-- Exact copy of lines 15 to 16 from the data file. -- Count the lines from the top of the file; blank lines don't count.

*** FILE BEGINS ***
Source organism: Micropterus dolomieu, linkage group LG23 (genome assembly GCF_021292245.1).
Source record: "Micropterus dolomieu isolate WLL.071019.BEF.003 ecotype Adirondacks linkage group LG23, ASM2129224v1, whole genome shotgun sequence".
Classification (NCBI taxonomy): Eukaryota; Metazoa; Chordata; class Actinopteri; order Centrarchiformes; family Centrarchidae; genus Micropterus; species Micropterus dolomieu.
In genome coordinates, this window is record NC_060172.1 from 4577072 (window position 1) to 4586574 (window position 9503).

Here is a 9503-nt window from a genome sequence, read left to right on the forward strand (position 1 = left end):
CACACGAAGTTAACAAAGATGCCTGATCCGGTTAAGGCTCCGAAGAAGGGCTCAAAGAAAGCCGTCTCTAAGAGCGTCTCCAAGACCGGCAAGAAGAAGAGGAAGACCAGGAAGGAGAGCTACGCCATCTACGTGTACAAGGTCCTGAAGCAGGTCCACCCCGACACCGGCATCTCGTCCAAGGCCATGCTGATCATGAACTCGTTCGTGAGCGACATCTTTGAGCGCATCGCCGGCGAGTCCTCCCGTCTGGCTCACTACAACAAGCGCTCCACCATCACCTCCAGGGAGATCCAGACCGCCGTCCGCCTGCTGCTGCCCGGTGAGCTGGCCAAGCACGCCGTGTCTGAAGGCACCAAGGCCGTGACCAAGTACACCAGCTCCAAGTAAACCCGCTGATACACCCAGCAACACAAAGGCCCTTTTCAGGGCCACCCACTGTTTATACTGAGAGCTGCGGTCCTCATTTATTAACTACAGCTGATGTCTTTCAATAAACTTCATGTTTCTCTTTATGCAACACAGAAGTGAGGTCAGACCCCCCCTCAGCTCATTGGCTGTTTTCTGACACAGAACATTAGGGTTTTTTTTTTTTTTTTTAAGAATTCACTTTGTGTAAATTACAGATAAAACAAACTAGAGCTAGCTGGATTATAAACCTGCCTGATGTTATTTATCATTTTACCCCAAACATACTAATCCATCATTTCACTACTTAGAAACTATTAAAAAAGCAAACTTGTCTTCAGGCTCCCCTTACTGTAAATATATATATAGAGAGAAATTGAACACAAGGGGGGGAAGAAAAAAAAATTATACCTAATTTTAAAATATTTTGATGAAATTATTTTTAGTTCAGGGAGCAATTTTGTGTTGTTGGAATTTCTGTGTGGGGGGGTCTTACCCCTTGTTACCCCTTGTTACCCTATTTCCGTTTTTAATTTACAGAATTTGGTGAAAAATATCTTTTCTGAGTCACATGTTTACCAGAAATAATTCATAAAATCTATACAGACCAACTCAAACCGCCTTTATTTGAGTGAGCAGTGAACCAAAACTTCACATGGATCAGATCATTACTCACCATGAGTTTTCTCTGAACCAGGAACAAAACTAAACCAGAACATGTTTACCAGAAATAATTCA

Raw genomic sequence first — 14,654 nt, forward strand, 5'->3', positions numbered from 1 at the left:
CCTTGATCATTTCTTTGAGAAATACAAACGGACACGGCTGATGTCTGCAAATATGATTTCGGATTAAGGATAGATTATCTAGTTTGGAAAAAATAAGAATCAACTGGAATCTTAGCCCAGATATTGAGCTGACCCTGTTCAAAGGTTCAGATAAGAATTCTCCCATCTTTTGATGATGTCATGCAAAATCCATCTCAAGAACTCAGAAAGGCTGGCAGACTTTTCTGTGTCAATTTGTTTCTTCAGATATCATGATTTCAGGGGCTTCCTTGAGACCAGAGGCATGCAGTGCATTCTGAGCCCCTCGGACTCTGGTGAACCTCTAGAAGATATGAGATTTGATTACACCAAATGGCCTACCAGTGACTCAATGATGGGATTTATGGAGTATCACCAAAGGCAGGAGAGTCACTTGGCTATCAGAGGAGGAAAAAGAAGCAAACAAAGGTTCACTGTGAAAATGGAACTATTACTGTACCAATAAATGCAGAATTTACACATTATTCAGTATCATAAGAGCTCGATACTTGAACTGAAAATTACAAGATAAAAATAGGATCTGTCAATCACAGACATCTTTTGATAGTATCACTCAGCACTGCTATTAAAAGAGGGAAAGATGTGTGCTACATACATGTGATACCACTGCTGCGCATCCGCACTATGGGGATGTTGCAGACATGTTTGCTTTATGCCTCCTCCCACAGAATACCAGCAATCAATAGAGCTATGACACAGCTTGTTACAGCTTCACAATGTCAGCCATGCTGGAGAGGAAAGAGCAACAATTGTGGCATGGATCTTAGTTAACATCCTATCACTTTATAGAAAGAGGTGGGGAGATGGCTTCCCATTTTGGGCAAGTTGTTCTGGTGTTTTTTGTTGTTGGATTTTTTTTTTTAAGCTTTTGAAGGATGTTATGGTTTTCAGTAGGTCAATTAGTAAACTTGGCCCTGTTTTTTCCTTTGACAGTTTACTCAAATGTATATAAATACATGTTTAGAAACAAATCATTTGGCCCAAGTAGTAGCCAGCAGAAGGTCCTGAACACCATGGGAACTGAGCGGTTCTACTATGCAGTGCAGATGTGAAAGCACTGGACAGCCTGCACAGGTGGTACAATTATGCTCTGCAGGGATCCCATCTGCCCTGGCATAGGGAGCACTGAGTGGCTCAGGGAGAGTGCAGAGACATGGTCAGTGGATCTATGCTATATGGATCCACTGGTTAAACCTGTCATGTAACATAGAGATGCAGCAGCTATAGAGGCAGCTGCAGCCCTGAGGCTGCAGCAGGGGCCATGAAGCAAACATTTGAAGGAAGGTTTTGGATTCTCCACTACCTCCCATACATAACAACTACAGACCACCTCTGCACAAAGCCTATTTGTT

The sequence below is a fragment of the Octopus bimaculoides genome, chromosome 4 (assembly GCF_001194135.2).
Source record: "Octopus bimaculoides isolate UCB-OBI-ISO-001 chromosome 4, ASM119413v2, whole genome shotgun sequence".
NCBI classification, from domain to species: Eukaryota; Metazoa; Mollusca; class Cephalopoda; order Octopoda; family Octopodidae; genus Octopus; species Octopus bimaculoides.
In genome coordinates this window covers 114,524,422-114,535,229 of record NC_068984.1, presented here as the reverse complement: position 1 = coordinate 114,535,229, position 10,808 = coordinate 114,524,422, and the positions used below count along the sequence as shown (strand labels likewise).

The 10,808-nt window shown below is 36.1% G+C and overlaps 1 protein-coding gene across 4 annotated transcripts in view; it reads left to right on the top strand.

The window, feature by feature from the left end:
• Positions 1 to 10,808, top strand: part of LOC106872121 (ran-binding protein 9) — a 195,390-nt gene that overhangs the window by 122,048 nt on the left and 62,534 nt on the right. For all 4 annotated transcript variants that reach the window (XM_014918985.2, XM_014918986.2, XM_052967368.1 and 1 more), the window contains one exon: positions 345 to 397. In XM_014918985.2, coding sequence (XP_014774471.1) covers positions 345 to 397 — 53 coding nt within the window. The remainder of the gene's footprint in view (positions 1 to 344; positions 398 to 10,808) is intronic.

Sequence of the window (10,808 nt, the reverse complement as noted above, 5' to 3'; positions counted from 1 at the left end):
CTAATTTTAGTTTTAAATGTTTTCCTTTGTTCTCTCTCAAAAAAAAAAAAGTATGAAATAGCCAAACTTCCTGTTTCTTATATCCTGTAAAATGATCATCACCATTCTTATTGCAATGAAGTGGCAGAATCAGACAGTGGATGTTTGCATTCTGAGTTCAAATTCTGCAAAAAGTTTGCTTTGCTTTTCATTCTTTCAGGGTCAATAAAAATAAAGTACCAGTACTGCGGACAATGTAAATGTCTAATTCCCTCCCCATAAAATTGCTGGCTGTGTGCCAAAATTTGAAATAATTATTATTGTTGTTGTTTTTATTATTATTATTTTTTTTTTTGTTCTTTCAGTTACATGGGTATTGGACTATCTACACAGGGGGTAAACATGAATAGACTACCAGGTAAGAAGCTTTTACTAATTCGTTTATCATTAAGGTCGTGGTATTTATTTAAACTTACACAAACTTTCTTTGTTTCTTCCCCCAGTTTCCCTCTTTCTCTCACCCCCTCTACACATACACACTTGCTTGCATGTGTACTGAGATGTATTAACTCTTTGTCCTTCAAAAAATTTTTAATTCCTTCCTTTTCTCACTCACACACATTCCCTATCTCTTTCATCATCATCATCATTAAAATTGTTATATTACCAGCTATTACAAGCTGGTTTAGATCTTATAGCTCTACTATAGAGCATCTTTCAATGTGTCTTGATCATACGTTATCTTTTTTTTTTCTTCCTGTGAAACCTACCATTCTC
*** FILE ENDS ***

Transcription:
• Positions 1 to 10,808, top strand: part of LOC106872121 (ran-binding protein 9) — a 195,390-nt gene that overhangs the window by 122,048 nt on the left and 62,534 nt on the right. For all 4 annotated transcript variants that reach the window (XM_014918985.2, XM_014918986.2, XM_052967368.1 and 1 more), the window contains one exon: positions 345 to 397. In XM_014918985.2, coding sequence (XP_014774471.1) covers positions 345 to 397 — 53 coding nt within the window. The remainder of the gene's footprint in view (positions 1 to 344; positions 398 to 10,808) is intronic.

Sequence of the window (10,808 nt, the reverse complement as noted above, 5' to 3'; positions counted from 1 at the left end):